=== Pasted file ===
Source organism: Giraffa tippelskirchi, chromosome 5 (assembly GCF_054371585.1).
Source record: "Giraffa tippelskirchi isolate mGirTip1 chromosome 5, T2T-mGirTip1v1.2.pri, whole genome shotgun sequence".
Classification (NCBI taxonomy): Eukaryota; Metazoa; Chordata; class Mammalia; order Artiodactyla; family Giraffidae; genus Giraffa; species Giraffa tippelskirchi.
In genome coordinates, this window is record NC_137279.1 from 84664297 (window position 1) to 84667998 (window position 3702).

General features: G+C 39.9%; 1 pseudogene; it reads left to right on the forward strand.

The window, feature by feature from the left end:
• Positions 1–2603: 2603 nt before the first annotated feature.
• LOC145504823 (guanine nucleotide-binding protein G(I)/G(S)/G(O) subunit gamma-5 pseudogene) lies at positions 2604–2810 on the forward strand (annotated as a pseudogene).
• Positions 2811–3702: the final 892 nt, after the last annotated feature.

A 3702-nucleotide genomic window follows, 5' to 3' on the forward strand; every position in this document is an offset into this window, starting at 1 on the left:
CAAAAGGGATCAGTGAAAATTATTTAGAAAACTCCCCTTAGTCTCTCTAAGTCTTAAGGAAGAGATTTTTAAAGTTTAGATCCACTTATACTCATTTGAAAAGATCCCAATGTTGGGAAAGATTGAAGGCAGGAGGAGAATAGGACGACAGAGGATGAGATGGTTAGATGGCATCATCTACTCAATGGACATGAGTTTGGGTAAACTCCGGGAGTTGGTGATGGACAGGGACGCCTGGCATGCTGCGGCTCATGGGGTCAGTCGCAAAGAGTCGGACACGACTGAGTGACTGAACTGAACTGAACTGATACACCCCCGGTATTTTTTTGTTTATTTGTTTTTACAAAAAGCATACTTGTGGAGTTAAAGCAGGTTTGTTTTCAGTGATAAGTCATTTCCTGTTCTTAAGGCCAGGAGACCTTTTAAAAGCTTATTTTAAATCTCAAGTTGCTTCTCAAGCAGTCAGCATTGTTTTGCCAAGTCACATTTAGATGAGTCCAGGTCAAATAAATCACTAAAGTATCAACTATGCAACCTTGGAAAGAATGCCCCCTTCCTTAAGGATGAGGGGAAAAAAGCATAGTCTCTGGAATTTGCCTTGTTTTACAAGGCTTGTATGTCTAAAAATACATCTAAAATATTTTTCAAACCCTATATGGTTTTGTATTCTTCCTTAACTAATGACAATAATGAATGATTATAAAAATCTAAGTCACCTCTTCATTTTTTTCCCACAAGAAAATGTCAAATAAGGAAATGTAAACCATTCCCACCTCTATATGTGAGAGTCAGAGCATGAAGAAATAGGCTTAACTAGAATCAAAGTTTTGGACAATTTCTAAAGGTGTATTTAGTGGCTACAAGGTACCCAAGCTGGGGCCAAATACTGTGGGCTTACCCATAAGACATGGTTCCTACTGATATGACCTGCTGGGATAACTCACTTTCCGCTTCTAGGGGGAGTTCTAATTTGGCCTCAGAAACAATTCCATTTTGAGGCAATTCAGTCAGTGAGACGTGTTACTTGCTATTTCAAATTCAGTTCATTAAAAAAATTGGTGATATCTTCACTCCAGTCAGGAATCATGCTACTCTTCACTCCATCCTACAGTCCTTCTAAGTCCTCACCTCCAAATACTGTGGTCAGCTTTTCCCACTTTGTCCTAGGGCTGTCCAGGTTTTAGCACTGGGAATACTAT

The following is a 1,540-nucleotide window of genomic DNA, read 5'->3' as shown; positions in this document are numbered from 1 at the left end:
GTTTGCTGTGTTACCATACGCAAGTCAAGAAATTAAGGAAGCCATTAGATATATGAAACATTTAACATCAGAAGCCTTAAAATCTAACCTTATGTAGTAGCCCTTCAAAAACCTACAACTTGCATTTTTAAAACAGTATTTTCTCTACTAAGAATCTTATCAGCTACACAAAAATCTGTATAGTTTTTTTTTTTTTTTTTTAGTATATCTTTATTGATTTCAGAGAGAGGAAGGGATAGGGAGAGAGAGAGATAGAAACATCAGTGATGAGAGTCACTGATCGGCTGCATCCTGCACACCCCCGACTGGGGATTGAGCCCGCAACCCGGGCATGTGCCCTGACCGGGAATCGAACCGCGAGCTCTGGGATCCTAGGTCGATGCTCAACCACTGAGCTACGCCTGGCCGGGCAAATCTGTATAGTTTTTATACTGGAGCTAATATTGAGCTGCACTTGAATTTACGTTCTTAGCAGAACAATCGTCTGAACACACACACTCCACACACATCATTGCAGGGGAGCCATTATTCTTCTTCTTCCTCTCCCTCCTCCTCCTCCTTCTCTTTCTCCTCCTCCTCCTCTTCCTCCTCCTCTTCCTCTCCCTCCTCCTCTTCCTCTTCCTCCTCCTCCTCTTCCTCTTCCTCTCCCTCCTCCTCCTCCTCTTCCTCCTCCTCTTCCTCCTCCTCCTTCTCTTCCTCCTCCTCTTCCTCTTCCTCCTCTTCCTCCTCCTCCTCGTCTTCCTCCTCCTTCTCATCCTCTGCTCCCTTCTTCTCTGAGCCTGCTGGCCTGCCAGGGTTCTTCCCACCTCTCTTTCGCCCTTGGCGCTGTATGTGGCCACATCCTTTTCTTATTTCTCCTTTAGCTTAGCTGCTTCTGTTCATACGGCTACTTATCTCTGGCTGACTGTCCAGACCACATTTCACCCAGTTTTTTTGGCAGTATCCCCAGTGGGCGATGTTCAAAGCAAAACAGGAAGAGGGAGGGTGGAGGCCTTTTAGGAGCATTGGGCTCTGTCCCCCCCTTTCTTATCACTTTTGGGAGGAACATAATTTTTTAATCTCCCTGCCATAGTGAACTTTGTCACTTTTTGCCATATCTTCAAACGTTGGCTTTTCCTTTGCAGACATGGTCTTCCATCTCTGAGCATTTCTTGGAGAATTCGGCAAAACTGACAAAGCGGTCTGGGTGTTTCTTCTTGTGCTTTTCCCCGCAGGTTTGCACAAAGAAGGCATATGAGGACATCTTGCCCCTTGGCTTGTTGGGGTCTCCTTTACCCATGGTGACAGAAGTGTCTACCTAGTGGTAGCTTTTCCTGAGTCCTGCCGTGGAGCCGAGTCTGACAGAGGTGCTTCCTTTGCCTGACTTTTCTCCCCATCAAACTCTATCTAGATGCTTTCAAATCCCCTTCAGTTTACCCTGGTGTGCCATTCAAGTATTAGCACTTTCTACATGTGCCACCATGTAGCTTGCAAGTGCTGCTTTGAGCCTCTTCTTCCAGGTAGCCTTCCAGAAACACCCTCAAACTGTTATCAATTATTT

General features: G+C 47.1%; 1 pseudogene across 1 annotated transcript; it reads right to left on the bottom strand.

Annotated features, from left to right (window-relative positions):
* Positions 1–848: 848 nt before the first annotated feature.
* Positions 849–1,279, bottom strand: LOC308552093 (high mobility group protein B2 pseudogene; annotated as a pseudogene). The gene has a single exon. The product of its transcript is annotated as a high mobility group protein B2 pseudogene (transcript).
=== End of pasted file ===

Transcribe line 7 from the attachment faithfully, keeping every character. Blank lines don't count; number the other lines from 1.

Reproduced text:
• Positions 1–2603: 2603 nt before the first annotated feature.